This morning, I walked my 7-year-old into school as I do every day of the week. We had a bit of hectic morning, and everything felt rushed. In the car on the two minute drive to school, my throat started to tighten as we got closer. Did I tell her enough times that I loved her this morning? Was there anger in my voice when I told her for the third time to brush her teeth? I held her hand too tight as we walked towards the gate. When we stopped to say goodbye, I held her too long and told her too many times that I loved her, have a great day, make good choices. Be safe. Please be safe. I took a mental picture of what she was wearing today. And then I watched, fighting back tears, as she skipped into the place she loves. I wondered about the Parkland parents who won’t get to do that this morning. Or ever again.
By now, you’ve all heard the news about the school shooting that claimed the lives of at least 17 people in Parkland, Florida. A former student walked into Marjory Stoneman Douglas High School, pulled the fire alarm to get students out into the hallways, and opened fire with an AR-15. We know more today than we did yesterday. The murderer was expelled for disciplinary reasons, and had apparently been abusive to an ex-girlfriend there. He’s said to have “been taken” with another girl, to the point of stalking her. He was deemed too much of a danger to other students to carry a backpack on campus. And yet, he was able to legally purchase an AR-15 and ammunition magazines in the state of Florida.
Parkland is considered one of the safest cities in Florida. And it happened there. Because it can happen anywhere, and it does. In fact, it’s happened 18 times in 2018. It’s been 2018 for 6 fucking weeks.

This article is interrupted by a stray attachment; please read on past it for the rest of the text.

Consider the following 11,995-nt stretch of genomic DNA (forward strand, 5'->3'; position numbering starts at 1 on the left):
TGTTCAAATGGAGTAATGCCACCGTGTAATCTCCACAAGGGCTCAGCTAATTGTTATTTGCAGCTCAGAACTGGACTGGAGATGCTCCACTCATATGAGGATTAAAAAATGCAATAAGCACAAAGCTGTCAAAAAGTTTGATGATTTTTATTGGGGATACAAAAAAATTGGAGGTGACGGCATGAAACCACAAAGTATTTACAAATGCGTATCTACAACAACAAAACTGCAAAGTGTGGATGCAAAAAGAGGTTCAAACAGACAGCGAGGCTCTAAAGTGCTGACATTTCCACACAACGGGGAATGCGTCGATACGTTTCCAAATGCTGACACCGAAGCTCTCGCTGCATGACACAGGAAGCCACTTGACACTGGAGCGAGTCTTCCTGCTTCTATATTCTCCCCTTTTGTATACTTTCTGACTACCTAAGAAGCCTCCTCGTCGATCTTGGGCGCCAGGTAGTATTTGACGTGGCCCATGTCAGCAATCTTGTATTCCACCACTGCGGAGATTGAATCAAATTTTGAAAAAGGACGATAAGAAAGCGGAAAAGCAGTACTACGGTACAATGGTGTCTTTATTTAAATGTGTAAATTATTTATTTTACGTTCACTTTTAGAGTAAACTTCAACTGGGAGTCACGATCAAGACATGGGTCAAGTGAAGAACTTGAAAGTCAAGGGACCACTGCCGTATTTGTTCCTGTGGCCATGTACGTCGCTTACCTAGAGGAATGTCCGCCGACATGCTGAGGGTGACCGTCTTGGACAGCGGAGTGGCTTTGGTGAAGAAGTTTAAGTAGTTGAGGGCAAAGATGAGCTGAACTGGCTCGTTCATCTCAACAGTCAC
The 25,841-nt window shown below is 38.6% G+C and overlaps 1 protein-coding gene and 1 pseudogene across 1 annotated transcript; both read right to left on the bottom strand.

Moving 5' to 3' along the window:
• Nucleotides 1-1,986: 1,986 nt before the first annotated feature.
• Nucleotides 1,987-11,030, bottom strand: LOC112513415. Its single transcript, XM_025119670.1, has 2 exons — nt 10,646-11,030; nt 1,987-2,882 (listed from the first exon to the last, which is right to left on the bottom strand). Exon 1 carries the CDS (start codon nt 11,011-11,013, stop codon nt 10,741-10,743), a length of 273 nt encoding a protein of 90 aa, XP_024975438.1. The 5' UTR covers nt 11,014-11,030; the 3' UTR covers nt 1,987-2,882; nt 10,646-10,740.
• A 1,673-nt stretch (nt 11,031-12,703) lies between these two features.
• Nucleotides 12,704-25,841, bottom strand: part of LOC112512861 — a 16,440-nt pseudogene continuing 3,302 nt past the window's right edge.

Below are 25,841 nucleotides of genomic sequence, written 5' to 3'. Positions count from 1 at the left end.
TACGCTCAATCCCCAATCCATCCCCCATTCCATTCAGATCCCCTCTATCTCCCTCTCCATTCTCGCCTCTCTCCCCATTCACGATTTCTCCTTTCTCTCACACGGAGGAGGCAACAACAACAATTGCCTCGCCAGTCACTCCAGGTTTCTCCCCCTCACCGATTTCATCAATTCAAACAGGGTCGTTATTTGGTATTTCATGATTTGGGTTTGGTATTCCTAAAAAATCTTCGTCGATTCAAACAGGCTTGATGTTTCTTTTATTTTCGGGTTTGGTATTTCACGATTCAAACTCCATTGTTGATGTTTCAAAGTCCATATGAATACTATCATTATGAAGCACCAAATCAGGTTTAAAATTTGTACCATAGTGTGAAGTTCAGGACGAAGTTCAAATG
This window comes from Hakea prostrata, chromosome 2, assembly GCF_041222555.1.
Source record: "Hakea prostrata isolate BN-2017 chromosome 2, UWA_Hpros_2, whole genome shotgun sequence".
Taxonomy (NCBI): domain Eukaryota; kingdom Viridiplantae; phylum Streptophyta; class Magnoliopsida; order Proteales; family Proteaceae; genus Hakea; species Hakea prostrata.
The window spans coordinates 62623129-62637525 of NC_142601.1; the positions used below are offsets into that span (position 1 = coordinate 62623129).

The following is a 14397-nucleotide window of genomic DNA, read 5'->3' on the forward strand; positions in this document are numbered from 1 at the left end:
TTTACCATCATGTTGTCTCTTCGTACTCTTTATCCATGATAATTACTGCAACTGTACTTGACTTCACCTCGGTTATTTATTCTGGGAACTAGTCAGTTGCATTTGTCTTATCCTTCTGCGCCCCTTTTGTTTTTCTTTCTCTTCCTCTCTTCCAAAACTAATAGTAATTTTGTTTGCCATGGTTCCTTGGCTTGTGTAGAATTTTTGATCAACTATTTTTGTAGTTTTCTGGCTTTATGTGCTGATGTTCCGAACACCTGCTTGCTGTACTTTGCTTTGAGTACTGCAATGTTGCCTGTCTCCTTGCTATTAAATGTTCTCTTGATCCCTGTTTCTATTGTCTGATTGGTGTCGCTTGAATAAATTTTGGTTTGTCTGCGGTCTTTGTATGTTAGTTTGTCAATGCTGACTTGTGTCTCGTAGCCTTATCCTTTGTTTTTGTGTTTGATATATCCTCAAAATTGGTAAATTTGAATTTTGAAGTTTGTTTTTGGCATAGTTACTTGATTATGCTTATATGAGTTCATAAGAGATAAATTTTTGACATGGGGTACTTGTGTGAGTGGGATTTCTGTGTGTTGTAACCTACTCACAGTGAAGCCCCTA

Parkland, Florida, teacher on CNN who had to hide 19 crying kids in a closet in her classroom: “We did everything we were trained to do in active shooter drills, and still we had mass casualties. I blame our government for not keeping us safe.”
— Shannon Watts (@shannonrwatts) February 15, 2018
I don’t even know what to say anymore. Do you? It’s never the “right time” to talk about the fetishisation of guns in the country, and the epidemic of gun violence that continues on and on and on. It’s never the right time to talk about gun control, ANY gun control. The right time never comes because we literally have a second to catch our breath between shootings. “Don’t politicize this tragedy”, say the people who get millions and millions and MILLIONS of dollars from the gun lobby. Politicians send their thoughts and prayers, but never take action. It’s a constant, vicious cycle.
I watched the videos from students on lockdown yesterday. I heard the gunshots, heard their screams. Listened to kids whimper when SWAT came into their classroom to free them. And I’m listening to these kids, some of whom aren’t even old enough to drive, beg our leaders to do something.
Student who survived school shooting: “We need to dig out of this hole… there is something seriously wrong here. And some of our policymakers… need to look in the mirror and take some action because… without action, ideas stay ideas and children die.” https://t.co/Y42waHsOlN pic.twitter.com/sdV9P7yXSn
— CNN (@CNN) February 15, 2018
17 families won’t ever get to say goodbye to their loved ones. Parents lost their precious babies, babies lost their precious parents. When I was in school, my parents worried about if I’d violate dress code again, or score high enough on my AP exams to get college credit. They didn’t worry that someone would come into my classroom and send bullets ripping through my body. EVERY SINGLE DAY that I drop my daughter off at school, a little part of my brain wonders if I’ll see her in 6 1/2 hours. How the fuck is that OK? What the actual fuck is wrong with this country?
We have failed our kids. Time and time and time again. We have failed them in ways that can’t be undone. Our kids shouldn’t fear being shot at school, or church, or a concert. SOMETHING has to be done. How in the world can we look our kids in their eyes and tell them everything is going to be OK, when it clearly isn’t? It’s not OK. This country is not OK.
(Image: Joel Auerbach/AP)